When you think of eLearning you tend to think of mandatory compliance training or health and safety at work assessments.
However, with the developments around Covid-19 (Coronavirus), China is embracing eLearning and online/virtual learning as an alternative way to keep the education system moving.
As families self isolate and schools shut down for potentially months, it's no surprise that the government and families are looking at options.
I'm writing this on the train to London which is like a ghost train. The platform at 6.30am this morning was deserted.
It's a sign that, where possible, employees are removing themselves from the risk of contracting the virus and staying away from cities or places of congestion.
Where people can work remotely, they will. However, some roles inevitably involve travelling - sales for example.
Without seeing customers, you have a grounded sales team that now need to embrace digital ways of building relationships for the foreseeable future.
Whilst most employees dread the idea of digital learning, remote education (webinars) and eLearning can be engaging platforms when executed correctly.
HubSpot is a superb example. Their academy modules are informative, engaging and fun (also slightly addictive). They invest in supporting assets and material to support learning. For me, they set the gold standard by which we, at Tribal, benchmark our Social Business eLearning upon.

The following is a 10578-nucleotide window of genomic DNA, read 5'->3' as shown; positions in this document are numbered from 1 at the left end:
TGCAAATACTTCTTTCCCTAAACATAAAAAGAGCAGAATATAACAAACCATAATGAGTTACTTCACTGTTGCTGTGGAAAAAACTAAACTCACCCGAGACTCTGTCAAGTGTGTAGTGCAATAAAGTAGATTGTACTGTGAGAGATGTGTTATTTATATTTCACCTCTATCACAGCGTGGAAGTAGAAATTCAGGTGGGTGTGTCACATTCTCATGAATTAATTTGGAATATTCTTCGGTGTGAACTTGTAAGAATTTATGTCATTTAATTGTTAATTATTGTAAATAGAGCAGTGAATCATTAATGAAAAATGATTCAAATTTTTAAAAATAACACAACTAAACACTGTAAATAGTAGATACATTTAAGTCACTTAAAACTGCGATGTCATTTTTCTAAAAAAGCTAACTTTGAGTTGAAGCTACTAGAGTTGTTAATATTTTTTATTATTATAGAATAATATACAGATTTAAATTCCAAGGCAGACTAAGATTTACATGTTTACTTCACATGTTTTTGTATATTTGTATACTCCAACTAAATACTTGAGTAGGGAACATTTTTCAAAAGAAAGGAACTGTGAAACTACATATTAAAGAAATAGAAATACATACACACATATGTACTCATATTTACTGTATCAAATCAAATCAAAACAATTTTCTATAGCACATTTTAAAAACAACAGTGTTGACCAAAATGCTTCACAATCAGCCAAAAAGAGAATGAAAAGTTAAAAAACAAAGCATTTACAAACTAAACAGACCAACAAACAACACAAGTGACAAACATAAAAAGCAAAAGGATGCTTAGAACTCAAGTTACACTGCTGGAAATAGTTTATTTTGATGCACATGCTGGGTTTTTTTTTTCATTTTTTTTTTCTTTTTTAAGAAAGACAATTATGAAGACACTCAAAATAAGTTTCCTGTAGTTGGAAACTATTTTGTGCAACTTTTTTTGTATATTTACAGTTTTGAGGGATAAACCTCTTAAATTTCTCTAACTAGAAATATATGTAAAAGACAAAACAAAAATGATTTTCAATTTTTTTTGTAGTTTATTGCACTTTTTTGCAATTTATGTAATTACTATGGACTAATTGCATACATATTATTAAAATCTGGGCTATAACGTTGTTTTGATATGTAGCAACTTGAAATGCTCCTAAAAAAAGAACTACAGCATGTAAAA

As we watch the virus take its course, businesses should consider innovative ways to enable, educate and re-activate their self isolated employees in a way that keeps the business productive.
It's an ideal time to digitally up-skill and start encouraging a culture of lifelong learning especially since many employees feel their jobs are threatened by automation and look to their employers for retaining (Edelman Trust Barometer 2020).
The coronavirus outbreak has been hitting China’s economy hard as many businesses have had to temporarily shut down their operations amid tight quarantine rules. But measures to stop the spread of the illness have also become an unexpected boon for at least one industry: online education. With the opening of schools pushed back to March and all extracurricular activities suspended, tens of millions of students have been told to go online to study. And the country’s providers of online tutoring services are suddenly experiencing a surge in interest from students and their parents.